Blog :: 07-2013

Numbers Don't Lie

Are you having trouble choosing between buying a home or maneuvering the rental market? Here are the key numbers to consider!


Credit Score

Those three little numbers can play a big role in both buying a home and renting an apartment. According to Zillow's analysis of over 25,000 loan quotes and purchase requests reveals that you need a score of 740 or above to get the best mortgage rates available. If you're looking to rent, you can use your good credit partnered with a steady income as a negotiating tool.


Mortgage Rates

As the job market is improving and the economy is on the rise, mortgage rates are increasing. According to Zillow the average mortgage rate is currently 4.29 percent for a 30-year fixed loan. With the rising rates, buying now ensures the low rates.


Total Cost of Ownership

For home-buyers, it's best to allocate around 25 to 28 percent of your annual income towards paying for your home. Expenses to consider include mortgage payments, insurance, and taxes.


Rental Costs

With climbing rental prices and vacancy rates dipping down to as low as 4.5 percent - according to Rentenna - it's hot rental market with prices to match. It's a general rule of thumb to use 15 to 50 percent of your total income. To keep your budget in check a 40-1 rule is a good rule to consider. For example if your rent is 2,400, your ideal annual income should be around $96,000 (40 x 2,400= 96,000).

Check out this handy dandy Buy vs. Renting Calculator, courtesy of the New York Times
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Comments

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    Taking Sustainable Living to New Heights

    It seems like more and more people want to jump on the "green homes" bandwagon to either lessen their impact on the environment or to cut down on that electricity bill.  Energy-efficient products have made it into the mainstream.  Apartments and homes are no exception to this trend.  Check out a few of the extreme self-sustainable housing options and how you can get a taste of it in your home.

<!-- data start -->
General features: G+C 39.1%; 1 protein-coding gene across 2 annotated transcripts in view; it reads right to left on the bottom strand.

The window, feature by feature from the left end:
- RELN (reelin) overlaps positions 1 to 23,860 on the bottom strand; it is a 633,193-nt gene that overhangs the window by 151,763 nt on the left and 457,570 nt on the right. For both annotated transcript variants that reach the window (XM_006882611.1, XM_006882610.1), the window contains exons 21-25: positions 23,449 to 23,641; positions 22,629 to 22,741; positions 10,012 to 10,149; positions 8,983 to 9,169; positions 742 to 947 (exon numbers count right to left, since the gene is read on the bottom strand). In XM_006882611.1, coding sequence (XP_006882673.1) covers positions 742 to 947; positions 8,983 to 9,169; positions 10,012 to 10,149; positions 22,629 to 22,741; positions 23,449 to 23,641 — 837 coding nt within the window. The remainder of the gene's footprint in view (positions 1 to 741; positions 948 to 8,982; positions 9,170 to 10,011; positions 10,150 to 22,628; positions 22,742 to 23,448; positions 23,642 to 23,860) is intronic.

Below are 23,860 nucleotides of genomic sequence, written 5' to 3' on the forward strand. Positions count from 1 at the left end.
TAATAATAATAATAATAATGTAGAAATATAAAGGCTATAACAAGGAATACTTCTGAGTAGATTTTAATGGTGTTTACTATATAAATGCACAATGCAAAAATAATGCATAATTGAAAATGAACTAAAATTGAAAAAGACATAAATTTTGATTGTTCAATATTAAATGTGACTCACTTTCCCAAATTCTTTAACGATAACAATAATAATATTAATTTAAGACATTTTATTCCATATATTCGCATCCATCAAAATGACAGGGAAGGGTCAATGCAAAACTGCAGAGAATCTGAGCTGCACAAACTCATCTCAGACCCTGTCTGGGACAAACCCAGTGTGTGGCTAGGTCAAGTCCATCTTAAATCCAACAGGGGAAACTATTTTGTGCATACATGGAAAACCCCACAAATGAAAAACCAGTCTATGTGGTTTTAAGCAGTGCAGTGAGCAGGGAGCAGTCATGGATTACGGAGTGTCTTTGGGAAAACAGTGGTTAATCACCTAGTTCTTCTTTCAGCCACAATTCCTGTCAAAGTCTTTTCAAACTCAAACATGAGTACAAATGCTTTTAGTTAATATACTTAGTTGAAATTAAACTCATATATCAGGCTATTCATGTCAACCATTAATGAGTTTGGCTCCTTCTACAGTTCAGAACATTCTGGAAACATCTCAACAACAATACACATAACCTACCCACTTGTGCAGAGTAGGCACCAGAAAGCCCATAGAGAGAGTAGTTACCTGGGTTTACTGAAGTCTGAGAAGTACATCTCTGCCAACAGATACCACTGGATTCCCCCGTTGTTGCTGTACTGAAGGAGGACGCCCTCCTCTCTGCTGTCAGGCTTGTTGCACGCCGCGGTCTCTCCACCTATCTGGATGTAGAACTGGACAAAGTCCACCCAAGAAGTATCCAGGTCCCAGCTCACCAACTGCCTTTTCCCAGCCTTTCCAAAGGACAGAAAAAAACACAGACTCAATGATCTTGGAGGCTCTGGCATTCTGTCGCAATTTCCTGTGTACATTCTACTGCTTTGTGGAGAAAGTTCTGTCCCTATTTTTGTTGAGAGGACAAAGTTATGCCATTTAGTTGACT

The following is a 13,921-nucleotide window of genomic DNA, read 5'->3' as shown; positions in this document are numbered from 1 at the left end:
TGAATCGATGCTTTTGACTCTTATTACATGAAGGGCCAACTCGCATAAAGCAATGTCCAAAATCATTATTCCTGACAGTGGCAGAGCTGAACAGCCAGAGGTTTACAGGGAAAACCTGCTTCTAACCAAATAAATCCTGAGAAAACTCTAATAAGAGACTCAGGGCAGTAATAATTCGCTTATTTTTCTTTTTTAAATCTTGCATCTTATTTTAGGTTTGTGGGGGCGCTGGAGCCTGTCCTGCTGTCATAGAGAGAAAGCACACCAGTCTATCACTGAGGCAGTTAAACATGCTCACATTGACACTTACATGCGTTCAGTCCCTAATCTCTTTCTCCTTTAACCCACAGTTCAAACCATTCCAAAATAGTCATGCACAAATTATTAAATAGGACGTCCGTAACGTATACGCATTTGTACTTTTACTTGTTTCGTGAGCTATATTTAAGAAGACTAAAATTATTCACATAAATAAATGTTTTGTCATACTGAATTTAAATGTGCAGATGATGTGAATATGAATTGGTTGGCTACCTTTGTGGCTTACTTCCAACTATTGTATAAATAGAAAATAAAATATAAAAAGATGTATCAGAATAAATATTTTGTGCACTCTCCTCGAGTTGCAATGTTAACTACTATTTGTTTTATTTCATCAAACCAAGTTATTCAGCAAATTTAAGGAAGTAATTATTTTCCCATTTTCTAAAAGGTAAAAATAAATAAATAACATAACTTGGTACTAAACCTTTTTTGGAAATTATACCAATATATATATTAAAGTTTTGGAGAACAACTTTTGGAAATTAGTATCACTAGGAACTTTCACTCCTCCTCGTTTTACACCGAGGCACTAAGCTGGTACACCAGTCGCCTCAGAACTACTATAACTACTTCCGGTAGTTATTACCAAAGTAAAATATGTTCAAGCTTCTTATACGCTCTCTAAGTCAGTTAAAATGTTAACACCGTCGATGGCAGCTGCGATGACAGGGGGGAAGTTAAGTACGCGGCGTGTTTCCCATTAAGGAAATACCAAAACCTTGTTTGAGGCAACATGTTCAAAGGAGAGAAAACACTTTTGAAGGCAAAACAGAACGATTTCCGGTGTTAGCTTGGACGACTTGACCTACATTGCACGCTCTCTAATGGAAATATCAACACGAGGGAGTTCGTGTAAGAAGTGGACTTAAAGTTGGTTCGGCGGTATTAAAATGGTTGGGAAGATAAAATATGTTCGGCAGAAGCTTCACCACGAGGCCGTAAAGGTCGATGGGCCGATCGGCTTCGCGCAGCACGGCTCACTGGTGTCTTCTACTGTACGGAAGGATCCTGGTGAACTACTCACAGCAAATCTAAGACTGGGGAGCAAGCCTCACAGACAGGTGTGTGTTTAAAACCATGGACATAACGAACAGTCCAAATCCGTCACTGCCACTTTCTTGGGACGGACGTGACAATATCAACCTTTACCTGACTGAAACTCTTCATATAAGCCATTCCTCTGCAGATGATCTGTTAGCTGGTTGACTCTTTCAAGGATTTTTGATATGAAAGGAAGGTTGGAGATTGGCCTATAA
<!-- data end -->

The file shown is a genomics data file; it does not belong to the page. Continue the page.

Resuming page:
It's a bird, it's a plane, it's a "self-sustaining cocoon."  The brainchild of the Bezalel Academy of Art and Design's Tanya Shukstelinsky is a fabric micro-home.  This quasi-two dimensional home includes a cozy sleeping area and bathroom amenities directly below.  Sleek design makes this home perfect for city living.

    If the fabric home is a bit too claustrophobic, check out these "moon-cocoons" popping up in LA. On the West Coast, the Valhalla Movement created Eco-domes that provide self-sustaining energy, water, and food for home-dwellers. Infrastructure is created with superadobe, which works with wind, sun, and shade to provide ideal heating for the homes. The Valhalla community is complete with food forests that provide organic food for eco-dome owners.

    Safe to say that these two self-sustaining home options are on the extreme side. If you want to get a little more environmentally friendly without the cocoon, maybe an urban garden is more of your scene. Originally making their mark from the hit show "Shark Tank," Urbio created urban vertical gardens that provide organizational space and streamlined gardening space. With pumice, soil, seeds, and a dream you can grow all of the fresh basil your heart desires.

    Click for more information on self-sustaining cocoons, eco-domes, and urban gardens.

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    Boston vs. Cambridge

    According to Boston.com, Cambridge beat out Boston for the #1 spot on their countdown of the best Massachusetts spots to call home.  Here is our rundown of Cambridge versus Boston.

    Cambridge

    Versatility. Whether you're in the city everyday or commuting out to the suburbs, the location offers easy accessibility to public transportation and major driving routes. You can have all the perks of being a city-dweller without the hustle and bustle of Boston. On top of it all, you have the most distinct dining options and some of the best school systems right at your fingertips.

    Boston

    Nothing beats living in Massachusetts's largest city. There is a distinct neighborhood for all walks of life (and all budgets) from the up-and-coming South End to the college slums of Allston. Indulge in each neighborhood flavor with endless transportation possibilities. Ranking in the lowest third amongst all Massachusetts communities, the city just falls short of the #1 spot because of the Boston public school system.

    Check out what other Massachusetts places made the Top 25 here.